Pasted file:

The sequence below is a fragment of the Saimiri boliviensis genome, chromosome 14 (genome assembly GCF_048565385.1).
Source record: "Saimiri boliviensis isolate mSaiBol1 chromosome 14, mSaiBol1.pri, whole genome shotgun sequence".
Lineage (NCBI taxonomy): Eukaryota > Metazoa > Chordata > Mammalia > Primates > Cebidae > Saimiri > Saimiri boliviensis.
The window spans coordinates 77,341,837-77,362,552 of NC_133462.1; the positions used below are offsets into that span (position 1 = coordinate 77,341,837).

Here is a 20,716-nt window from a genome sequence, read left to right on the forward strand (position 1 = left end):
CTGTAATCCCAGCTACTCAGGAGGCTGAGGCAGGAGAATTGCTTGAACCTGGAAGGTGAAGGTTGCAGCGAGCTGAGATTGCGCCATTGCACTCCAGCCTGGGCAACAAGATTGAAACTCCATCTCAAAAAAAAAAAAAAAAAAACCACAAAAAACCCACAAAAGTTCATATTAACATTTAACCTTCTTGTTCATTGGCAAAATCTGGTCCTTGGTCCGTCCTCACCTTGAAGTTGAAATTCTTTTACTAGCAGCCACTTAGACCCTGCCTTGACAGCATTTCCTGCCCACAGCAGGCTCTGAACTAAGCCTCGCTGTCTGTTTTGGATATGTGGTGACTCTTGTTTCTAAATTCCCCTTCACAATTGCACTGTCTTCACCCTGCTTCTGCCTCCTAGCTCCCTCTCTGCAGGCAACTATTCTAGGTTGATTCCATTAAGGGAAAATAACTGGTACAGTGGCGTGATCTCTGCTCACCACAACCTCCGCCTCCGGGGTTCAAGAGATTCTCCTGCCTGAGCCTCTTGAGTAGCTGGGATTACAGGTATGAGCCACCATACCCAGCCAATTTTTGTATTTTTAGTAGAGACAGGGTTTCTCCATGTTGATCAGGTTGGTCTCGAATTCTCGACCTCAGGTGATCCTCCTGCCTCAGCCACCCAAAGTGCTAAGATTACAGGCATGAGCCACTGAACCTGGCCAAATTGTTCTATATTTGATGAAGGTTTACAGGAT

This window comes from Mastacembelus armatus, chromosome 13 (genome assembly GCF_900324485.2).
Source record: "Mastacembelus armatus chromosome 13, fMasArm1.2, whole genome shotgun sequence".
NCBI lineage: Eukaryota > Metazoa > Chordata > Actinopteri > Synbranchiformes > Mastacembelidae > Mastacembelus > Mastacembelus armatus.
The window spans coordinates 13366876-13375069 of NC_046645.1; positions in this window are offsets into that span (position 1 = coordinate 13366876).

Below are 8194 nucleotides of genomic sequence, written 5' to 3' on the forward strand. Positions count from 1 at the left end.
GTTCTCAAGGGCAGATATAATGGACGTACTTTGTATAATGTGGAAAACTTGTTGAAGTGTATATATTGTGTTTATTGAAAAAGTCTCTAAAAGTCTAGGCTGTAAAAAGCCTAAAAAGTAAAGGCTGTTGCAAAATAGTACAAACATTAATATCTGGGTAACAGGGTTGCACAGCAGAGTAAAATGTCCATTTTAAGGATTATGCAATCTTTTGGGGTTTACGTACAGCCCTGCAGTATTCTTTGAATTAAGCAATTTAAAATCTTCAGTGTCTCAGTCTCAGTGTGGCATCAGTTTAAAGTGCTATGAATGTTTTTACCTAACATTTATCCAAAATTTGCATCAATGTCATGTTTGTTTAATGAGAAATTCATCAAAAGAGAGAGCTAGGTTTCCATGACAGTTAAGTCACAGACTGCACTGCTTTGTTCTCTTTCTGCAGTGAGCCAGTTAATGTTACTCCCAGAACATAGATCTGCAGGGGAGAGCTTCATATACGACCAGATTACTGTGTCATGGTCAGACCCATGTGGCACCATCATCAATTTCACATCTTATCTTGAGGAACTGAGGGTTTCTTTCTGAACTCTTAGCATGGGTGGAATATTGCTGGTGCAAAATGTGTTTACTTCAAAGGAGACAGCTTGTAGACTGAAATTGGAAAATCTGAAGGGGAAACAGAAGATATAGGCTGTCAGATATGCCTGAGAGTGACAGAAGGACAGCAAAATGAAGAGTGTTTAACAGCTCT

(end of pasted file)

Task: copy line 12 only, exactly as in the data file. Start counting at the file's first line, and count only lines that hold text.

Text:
GTTCTCAAGGGCAGATATAATGGACGTACTTTGTATAATGTGGAAAACTTGTTGAAGTGTATATATTGTGTTTATTGAAAAAGTCTCTAAAAGTCTAGGCTGTAAAAAGCCTAAAAAGTAAAGGCTGTTGCAAAATAGTACAAACATTAATATCTGGGTAACAGGGTTGCACAGCAGAGTAAAATGTCCATTTTAAGGATTATGCAATCTTTTGGGGTTTACGTACAGCCCTGCAGTATTCTTTGAATTAAGCAATTTAAAATCTTCAGTGTCTCAGTCTCAGTGTGGCATCAGTTTAAAGTGCTATGAATGTTTTTACCTAACATTTATCCAAAATTTGCATCAATGTCATGTTTGTTTAATGAGAAATTCATCAAAAGAGAGAGCTAGGTTTCCATGACAGTTAAGTCACAGACTGCACTGCTTTGTTCTCTTTCTGCAGTGAGCCAGTTAATGTTACTCCCAGAACATAGATCTGCAGGGGAGAGCTTCATATACGACCAGATTACTGTGTCATGGTCAGACCCATGTGGCACCATCATCAATTTCACATCTTATCTTGAGGAACTGAGGGTTTCTTTCTGAACTCTTAGCATGGGTGGAATATTGCTGGTGCAAAATGTGTTTACTTCAAAGGAGACAGCTTGTAGACTGAAATTGGAAAATCTGAAGGGGAAACAGAAGATATAGGCTGTCAGATATGCCTGAGAGTGACAGAAGGACAGCAAAATGAAGAGTGTTTAACAGCTCT